“Ah yes property developers, they have never let us down”
    Unlike those hardworking council employed building inspectors? Really, do you all think “private sector BAD” and think that we think “public system BAD”? Where do you think most of the homes, office and factories we work in come from, max?

    “Yes – thank goodness we have property developers borrowing money from Australia to buy properties off each other at ever-inflating prices”
    There you go again, Danyl, confusing (a) developers, (b) speculators and (c) investors. A hint: the first group, (a) build things. (b) & (c) don’t.

    “If you look at the ‘public service electorates’ in west Wellington (like Ohariu) then you see a huge majority for National.” Hmm, I live in that electorate and many of my neighbours are not in the public service, although one is a beneficiary. She forgets to put her rubbish out so I’m not confident that she remembers to vote. Maybe the public servants refrain from voting due to their legendary impartiality? Or they forget to vote?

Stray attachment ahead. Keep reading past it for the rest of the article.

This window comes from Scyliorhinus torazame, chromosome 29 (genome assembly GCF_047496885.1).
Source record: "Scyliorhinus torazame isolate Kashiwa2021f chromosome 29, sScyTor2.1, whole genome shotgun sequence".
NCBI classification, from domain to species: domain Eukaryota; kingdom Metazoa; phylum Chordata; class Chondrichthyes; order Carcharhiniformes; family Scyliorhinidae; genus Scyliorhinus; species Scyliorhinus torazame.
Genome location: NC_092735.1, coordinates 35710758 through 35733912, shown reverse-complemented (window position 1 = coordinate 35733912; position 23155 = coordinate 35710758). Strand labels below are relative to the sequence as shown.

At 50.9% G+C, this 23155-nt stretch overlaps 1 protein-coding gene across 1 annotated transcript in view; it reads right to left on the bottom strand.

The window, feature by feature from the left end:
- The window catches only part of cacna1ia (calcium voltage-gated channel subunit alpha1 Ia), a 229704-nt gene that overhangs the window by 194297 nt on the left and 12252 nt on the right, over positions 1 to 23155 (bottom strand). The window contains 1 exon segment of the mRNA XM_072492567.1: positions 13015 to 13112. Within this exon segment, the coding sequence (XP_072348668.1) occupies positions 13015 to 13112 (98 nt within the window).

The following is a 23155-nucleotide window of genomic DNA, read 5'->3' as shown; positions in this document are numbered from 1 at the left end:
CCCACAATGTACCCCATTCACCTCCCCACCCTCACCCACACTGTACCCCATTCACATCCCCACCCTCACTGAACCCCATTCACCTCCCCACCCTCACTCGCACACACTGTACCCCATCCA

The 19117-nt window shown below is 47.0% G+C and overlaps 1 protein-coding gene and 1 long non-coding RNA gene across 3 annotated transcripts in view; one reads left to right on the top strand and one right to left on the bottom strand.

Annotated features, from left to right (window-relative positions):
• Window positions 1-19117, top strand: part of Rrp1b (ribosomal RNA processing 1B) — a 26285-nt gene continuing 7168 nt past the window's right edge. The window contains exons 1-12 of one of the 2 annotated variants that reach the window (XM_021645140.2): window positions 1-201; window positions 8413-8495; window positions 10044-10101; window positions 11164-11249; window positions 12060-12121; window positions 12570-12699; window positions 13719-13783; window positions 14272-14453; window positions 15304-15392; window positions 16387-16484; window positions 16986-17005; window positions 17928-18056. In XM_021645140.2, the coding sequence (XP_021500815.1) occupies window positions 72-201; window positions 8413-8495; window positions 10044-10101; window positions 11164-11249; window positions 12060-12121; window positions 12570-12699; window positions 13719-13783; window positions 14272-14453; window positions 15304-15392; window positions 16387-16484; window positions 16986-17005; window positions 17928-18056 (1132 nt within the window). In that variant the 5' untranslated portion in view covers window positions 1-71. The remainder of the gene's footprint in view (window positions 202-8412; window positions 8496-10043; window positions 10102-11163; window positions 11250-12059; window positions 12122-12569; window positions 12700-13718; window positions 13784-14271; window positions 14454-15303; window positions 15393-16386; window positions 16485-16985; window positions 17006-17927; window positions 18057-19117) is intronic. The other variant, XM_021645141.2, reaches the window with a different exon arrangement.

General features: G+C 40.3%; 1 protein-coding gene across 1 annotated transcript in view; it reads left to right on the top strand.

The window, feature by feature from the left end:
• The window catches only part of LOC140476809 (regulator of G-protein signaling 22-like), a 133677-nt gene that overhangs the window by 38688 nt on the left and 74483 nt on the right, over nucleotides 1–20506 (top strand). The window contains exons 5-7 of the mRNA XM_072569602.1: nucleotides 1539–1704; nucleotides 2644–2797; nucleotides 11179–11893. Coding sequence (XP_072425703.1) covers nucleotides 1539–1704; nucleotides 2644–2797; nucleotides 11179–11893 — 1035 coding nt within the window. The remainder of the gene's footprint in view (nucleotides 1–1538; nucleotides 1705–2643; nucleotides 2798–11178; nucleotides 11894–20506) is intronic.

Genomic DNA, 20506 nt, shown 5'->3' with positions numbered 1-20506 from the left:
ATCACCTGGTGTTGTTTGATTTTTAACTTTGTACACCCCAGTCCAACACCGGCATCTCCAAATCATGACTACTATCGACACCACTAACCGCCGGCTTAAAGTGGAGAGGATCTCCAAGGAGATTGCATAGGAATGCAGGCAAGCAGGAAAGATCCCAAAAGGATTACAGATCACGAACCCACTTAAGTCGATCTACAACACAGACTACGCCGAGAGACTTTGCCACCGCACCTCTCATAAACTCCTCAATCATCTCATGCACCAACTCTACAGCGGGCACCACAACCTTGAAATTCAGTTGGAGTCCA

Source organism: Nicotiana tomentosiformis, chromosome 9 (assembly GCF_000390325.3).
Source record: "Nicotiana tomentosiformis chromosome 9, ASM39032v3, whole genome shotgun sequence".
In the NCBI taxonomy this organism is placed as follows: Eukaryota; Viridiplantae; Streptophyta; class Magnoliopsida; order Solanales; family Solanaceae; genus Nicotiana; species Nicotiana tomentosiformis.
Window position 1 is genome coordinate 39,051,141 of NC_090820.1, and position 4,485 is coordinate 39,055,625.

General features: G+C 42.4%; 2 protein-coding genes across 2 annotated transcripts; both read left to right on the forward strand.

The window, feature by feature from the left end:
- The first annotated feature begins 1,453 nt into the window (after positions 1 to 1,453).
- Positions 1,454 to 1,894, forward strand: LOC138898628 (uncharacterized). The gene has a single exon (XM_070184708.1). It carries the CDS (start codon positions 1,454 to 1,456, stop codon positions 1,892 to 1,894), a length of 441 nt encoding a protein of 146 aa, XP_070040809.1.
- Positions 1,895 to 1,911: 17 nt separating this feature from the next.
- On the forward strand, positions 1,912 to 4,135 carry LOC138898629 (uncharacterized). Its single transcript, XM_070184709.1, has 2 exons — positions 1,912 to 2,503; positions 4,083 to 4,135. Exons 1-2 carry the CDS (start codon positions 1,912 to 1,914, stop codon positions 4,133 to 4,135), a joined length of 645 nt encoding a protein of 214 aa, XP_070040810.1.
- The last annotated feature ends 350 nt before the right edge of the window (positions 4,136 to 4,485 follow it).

Comment by Clunking Fist — October 19, 2012 @ 4:04 pm

  25. @Danyl: Wellington Central and Rongotai are also full of public servants, and solidly Labour – in fact those are two of the most heavily Green voting electorates in the country.

    In my time within the public service, most people are fairly pro-Labour in their personal lives. There is an element of self-interest in this – given that National is quite suspicious of the need for a large public service, its hard to imagine somebody who seeks a career in that service supporting National.

    Comment by Hugh — October 19, 2012 @ 5:10 pm

  26. Wouldn’t sole traders and partnerships miss out on the vote under this Farrar approved voting scheme? Given that they pay company tax rather than PAYE. Or are we letting company tax count towards the positive tax rating? In which case, wouldn’t Fonterra and Fletchers outvote all the rest of us?